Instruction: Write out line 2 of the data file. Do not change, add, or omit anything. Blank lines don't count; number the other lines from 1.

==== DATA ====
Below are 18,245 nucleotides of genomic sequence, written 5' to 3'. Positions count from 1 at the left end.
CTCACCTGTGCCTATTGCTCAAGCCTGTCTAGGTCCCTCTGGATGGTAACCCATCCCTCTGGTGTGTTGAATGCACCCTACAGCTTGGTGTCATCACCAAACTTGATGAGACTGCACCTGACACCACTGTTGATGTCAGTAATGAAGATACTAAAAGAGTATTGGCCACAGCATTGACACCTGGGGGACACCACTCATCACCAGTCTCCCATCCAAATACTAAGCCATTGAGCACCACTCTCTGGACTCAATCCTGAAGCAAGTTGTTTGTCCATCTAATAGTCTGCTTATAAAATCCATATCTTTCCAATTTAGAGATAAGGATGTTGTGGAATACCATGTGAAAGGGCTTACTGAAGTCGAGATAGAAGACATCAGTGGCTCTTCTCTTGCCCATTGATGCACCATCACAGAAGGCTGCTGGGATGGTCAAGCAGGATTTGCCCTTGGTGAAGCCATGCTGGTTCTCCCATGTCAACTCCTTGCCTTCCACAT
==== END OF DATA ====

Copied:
CTCACCTGTGCCTATTGCTCAAGCCTGTCTAGGTCCCTCTGGATGGTAACCCATCCCTCTGGTGTGTTGAATGCACCCTACAGCTTGGTGTCATCACCAAACTTGATGAGACTGCACCTGACACCACTGTTGATGTCAGTAATGAAGATACTAAAAGAGTATTGGCCACAGCATTGACACCTGGGGGACACCACTCATCACCAGTCTCCCATCCAAATACTAAGCCATTGAGCACCACTCTCTGGACTCAATCCTGAAGCAAGTTGTTTGTCCATCTAATAGTCTGCTTATAAAATCCATATCTTTCCAATTTAGAGATAAGGATGTTGTGGAATACCATGTGAAAGGGCTTACTGAAGTCGAGATAGAAGACATCAGTGGCTCTTCTCTTGCCCATTGATGCACCATCACAGAAGGCTGCTGGGATGGTCAAGCAGGATTTGCCCTTGGTGAAGCCATGCTGGTTCTCCCATGTCAACTCCTTGCCTTCCACAT